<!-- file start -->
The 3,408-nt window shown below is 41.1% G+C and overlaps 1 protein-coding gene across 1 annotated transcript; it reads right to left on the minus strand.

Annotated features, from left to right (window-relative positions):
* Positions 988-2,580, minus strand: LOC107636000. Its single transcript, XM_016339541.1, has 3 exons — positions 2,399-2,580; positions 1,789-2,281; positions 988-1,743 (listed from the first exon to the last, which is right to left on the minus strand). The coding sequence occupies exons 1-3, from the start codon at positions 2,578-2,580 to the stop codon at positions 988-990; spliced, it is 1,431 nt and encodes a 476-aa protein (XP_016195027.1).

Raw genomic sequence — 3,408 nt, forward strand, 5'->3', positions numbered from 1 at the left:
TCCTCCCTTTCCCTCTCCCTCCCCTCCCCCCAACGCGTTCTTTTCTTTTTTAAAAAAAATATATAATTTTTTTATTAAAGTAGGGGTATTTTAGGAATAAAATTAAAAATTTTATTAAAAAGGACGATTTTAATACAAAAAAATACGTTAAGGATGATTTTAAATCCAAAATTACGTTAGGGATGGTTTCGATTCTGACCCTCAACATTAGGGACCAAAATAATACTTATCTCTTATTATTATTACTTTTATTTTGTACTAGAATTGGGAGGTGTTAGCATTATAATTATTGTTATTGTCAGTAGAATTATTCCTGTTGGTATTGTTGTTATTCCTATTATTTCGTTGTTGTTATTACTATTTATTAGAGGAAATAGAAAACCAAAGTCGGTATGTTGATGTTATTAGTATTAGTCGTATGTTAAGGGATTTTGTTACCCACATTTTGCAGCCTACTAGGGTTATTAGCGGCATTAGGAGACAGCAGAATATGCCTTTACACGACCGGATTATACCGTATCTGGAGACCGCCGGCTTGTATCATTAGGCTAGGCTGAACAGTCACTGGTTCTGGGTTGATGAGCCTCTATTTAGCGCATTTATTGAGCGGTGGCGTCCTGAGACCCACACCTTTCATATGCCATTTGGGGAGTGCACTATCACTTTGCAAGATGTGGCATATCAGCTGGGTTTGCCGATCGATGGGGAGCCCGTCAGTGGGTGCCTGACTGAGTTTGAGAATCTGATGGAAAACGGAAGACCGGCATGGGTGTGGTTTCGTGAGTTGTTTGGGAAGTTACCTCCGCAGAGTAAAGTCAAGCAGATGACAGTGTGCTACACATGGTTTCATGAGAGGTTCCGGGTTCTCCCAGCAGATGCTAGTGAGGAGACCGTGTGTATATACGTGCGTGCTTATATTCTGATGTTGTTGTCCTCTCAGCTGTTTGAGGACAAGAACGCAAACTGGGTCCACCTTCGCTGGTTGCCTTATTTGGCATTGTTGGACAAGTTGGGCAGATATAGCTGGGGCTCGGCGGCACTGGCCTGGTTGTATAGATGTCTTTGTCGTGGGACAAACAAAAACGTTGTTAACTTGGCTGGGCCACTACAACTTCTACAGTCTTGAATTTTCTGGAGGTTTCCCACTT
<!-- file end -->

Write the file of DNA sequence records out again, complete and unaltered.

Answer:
The 3,408-nt window shown below is 41.1% G+C and overlaps 1 protein-coding gene across 1 annotated transcript; it reads right to left on the minus strand.

Annotated features, from left to right (window-relative positions):
* Positions 988-2,580, minus strand: LOC107636000. Its single transcript, XM_016339541.1, has 3 exons — positions 2,399-2,580; positions 1,789-2,281; positions 988-1,743 (listed from the first exon to the last, which is right to left on the minus strand). The coding sequence occupies exons 1-3, from the start codon at positions 2,578-2,580 to the stop codon at positions 988-990; spliced, it is 1,431 nt and encodes a 476-aa protein (XP_016195027.1).

Raw genomic sequence — 3,408 nt, forward strand, 5'->3', positions numbered from 1 at the left:
TCCTCCCTTTCCCTCTCCCTCCCCTCCCCCCAACGCGTTCTTTTCTTTTTTAAAAAAAATATATAATTTTTTTATTAAAGTAGGGGTATTTTAGGAATAAAATTAAAAATTTTATTAAAAAGGACGATTTTAATACAAAAAAATACGTTAAGGATGATTTTAAATCCAAAATTACGTTAGGGATGGTTTCGATTCTGACCCTCAACATTAGGGACCAAAATAATACTTATCTCTTATTATTATTACTTTTATTTTGTACTAGAATTGGGAGGTGTTAGCATTATAATTATTGTTATTGTCAGTAGAATTATTCCTGTTGGTATTGTTGTTATTCCTATTATTTCGTTGTTGTTATTACTATTTATTAGAGGAAATAGAAAACCAAAGTCGGTATGTTGATGTTATTAGTATTAGTCGTATGTTAAGGGATTTTGTTACCCACATTTTGCAGCCTACTAGGGTTATTAGCGGCATTAGGAGACAGCAGAATATGCCTTTACACGACCGGATTATACCGTATCTGGAGACCGCCGGCTTGTATCATTAGGCTAGGCTGAACAGTCACTGGTTCTGGGTTGATGAGCCTCTATTTAGCGCATTTATTGAGCGGTGGCGTCCTGAGACCCACACCTTTCATATGCCATTTGGGGAGTGCACTATCACTTTGCAAGATGTGGCATATCAGCTGGGTTTGCCGATCGATGGGGAGCCCGTCAGTGGGTGCCTGACTGAGTTTGAGAATCTGATGGAAAACGGAAGACCGGCATGGGTGTGGTTTCGTGAGTTGTTTGGGAAGTTACCTCCGCAGAGTAAAGTCAAGCAGATGACAGTGTGCTACACATGGTTTCATGAGAGGTTCCGGGTTCTCCCAGCAGATGCTAGTGAGGAGACCGTGTGTATATACGTGCGTGCTTATATTCTGATGTTGTTGTCCTCTCAGCTGTTTGAGGACAAGAACGCAAACTGGGTCCACCTTCGCTGGTTGCCTTATTTGGCATTGTTGGACAAGTTGGGCAGATATAGCTGGGGCTCGGCGGCACTGGCCTGGTTGTATAGATGTCTTTGTCGTGGGACAAACAAAAACGTTGTTAACTTGGCTGGGCCACTACAACTTCTACAGTCTTGAATTTTCTGGAGGTTTCCCACTT